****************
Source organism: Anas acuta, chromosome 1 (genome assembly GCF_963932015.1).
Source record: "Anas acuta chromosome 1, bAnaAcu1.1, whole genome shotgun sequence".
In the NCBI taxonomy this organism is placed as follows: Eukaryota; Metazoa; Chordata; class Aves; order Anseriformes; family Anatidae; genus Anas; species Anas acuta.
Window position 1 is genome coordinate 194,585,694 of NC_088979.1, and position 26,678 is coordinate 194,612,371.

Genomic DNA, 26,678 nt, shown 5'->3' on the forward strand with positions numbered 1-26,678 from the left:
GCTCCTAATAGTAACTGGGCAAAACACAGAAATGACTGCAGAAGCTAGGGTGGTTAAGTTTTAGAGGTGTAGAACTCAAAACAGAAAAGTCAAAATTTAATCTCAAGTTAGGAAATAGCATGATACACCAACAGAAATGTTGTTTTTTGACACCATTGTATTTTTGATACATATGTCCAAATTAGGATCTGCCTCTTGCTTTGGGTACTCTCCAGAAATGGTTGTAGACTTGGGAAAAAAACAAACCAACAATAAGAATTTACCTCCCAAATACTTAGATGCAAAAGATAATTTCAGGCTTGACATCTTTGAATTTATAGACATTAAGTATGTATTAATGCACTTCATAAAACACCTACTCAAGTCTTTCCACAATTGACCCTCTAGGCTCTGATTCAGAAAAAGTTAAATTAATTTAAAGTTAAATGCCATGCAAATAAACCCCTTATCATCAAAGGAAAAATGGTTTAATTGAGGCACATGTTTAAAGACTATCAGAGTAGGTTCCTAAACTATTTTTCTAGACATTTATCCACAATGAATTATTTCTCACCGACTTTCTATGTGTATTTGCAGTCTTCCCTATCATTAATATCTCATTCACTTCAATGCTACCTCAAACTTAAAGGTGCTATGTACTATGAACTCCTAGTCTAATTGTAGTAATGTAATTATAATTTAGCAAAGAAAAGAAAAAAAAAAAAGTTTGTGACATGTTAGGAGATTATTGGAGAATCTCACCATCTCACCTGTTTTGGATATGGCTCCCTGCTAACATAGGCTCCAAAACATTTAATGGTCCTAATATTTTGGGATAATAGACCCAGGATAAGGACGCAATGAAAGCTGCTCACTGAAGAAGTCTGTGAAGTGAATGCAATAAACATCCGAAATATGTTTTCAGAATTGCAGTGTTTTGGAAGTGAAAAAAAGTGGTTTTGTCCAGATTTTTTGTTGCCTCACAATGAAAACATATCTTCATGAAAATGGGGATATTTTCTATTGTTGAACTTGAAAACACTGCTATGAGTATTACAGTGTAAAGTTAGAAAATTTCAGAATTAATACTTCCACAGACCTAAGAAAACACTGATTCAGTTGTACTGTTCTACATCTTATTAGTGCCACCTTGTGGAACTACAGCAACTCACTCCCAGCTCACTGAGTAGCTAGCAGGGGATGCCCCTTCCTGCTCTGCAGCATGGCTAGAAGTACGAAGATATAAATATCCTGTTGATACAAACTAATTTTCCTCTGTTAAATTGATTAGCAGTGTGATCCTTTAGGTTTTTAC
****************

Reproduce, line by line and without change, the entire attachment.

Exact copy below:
Source organism: Anas acuta, chromosome 1 (genome assembly GCF_963932015.1).
Source record: "Anas acuta chromosome 1, bAnaAcu1.1, whole genome shotgun sequence".
In the NCBI taxonomy this organism is placed as follows: Eukaryota; Metazoa; Chordata; class Aves; order Anseriformes; family Anatidae; genus Anas; species Anas acuta.
Window position 1 is genome coordinate 194,585,694 of NC_088979.1, and position 26,678 is coordinate 194,612,371.

Genomic DNA, 26,678 nt, shown 5'->3' on the forward strand with positions numbered 1-26,678 from the left:
GCTCCTAATAGTAACTGGGCAAAACACAGAAATGACTGCAGAAGCTAGGGTGGTTAAGTTTTAGAGGTGTAGAACTCAAAACAGAAAAGTCAAAATTTAATCTCAAGTTAGGAAATAGCATGATACACCAACAGAAATGTTGTTTTTTGACACCATTGTATTTTTGATACATATGTCCAAATTAGGATCTGCCTCTTGCTTTGGGTACTCTCCAGAAATGGTTGTAGACTTGGGAAAAAAACAAACCAACAATAAGAATTTACCTCCCAAATACTTAGATGCAAAAGATAATTTCAGGCTTGACATCTTTGAATTTATAGACATTAAGTATGTATTAATGCACTTCATAAAACACCTACTCAAGTCTTTCCACAATTGACCCTCTAGGCTCTGATTCAGAAAAAGTTAAATTAATTTAAAGTTAAATGCCATGCAAATAAACCCCTTATCATCAAAGGAAAAATGGTTTAATTGAGGCACATGTTTAAAGACTATCAGAGTAGGTTCCTAAACTATTTTTCTAGACATTTATCCACAATGAATTATTTCTCACCGACTTTCTATGTGTATTTGCAGTCTTCCCTATCATTAATATCTCATTCACTTCAATGCTACCTCAAACTTAAAGGTGCTATGTACTATGAACTCCTAGTCTAATTGTAGTAATGTAATTATAATTTAGCAAAGAAAAGAAAAAAAAAAAAGTTTGTGACATGTTAGGAGATTATTGGAGAATCTCACCATCTCACCTGTTTTGGATATGGCTCCCTGCTAACATAGGCTCCAAAACATTTAATGGTCCTAATATTTTGGGATAATAGACCCAGGATAAGGACGCAATGAAAGCTGCTCACTGAAGAAGTCTGTGAAGTGAATGCAATAAACATCCGAAATATGTTTTCAGAATTGCAGTGTTTTGGAAGTGAAAAAAAGTGGTTTTGTCCAGATTTTTTGTTGCCTCACAATGAAAACATATCTTCATGAAAATGGGGATATTTTCTATTGTTGAACTTGAAAACACTGCTATGAGTATTACAGTGTAAAGTTAGAAAATTTCAGAATTAATACTTCCACAGACCTAAGAAAACACTGATTCAGTTGTACTGTTCTACATCTTATTAGTGCCACCTTGTGGAACTACAGCAACTCACTCCCAGCTCACTGAGTAGCTAGCAGGGGATGCCCCTTCCTGCTCTGCAGCATGGCTAGAAGTACGAAGATATAAATATCCTGTTGATACAAACTAATTTTCCTCTGTTAAATTGATTAGCAGTGTGATCCTTTAGGTTTTTAC